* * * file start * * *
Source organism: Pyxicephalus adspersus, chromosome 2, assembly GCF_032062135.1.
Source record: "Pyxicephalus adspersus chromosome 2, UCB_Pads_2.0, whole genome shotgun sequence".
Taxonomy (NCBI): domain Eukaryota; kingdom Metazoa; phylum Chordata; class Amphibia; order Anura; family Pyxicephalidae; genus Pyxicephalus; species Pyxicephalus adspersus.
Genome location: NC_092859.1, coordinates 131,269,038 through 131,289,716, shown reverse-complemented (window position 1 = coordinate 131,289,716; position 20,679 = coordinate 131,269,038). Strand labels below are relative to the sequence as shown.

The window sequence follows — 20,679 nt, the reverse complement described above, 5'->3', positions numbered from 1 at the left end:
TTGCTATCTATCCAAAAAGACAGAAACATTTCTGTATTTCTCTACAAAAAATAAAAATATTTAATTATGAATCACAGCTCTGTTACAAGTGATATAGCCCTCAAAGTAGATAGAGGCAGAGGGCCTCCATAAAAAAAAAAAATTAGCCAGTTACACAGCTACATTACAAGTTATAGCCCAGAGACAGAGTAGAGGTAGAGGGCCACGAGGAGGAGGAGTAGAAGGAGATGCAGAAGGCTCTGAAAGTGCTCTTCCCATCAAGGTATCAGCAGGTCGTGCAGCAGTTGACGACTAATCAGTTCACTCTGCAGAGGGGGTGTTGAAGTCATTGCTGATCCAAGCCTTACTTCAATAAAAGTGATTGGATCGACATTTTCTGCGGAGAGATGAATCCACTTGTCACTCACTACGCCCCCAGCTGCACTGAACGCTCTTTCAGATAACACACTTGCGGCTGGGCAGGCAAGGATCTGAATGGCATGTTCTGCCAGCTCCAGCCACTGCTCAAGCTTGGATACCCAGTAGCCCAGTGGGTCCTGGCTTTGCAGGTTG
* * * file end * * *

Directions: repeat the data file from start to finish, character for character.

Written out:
Source organism: Pyxicephalus adspersus, chromosome 2, assembly GCF_032062135.1.
Source record: "Pyxicephalus adspersus chromosome 2, UCB_Pads_2.0, whole genome shotgun sequence".
Taxonomy (NCBI): domain Eukaryota; kingdom Metazoa; phylum Chordata; class Amphibia; order Anura; family Pyxicephalidae; genus Pyxicephalus; species Pyxicephalus adspersus.
Genome location: NC_092859.1, coordinates 131,269,038 through 131,289,716, shown reverse-complemented (window position 1 = coordinate 131,289,716; position 20,679 = coordinate 131,269,038). Strand labels below are relative to the sequence as shown.

The window sequence follows — 20,679 nt, the reverse complement described above, 5'->3', positions numbered from 1 at the left end:
TTGCTATCTATCCAAAAAGACAGAAACATTTCTGTATTTCTCTACAAAAAATAAAAATATTTAATTATGAATCACAGCTCTGTTACAAGTGATATAGCCCTCAAAGTAGATAGAGGCAGAGGGCCTCCATAAAAAAAAAAAATTAGCCAGTTACACAGCTACATTACAAGTTATAGCCCAGAGACAGAGTAGAGGTAGAGGGCCACGAGGAGGAGGAGTAGAAGGAGATGCAGAAGGCTCTGAAAGTGCTCTTCCCATCAAGGTATCAGCAGGTCGTGCAGCAGTTGACGACTAATCAGTTCACTCTGCAGAGGGGGTGTTGAAGTCATTGCTGATCCAAGCCTTACTTCAATAAAAGTGATTGGATCGACATTTTCTGCGGAGAGATGAATCCACTTGTCACTCACTACGCCCCCAGCTGCACTGAACGCTCTTTCAGATAACACACTTGCGGCTGGGCAGGCAAGGATCTGAATGGCATGTTCTGCCAGCTCCAGCCACTGCTCAAGCTTGGATACCCAGTAGCCCAGTGGGTCCTGGCTTTGCAGGTTG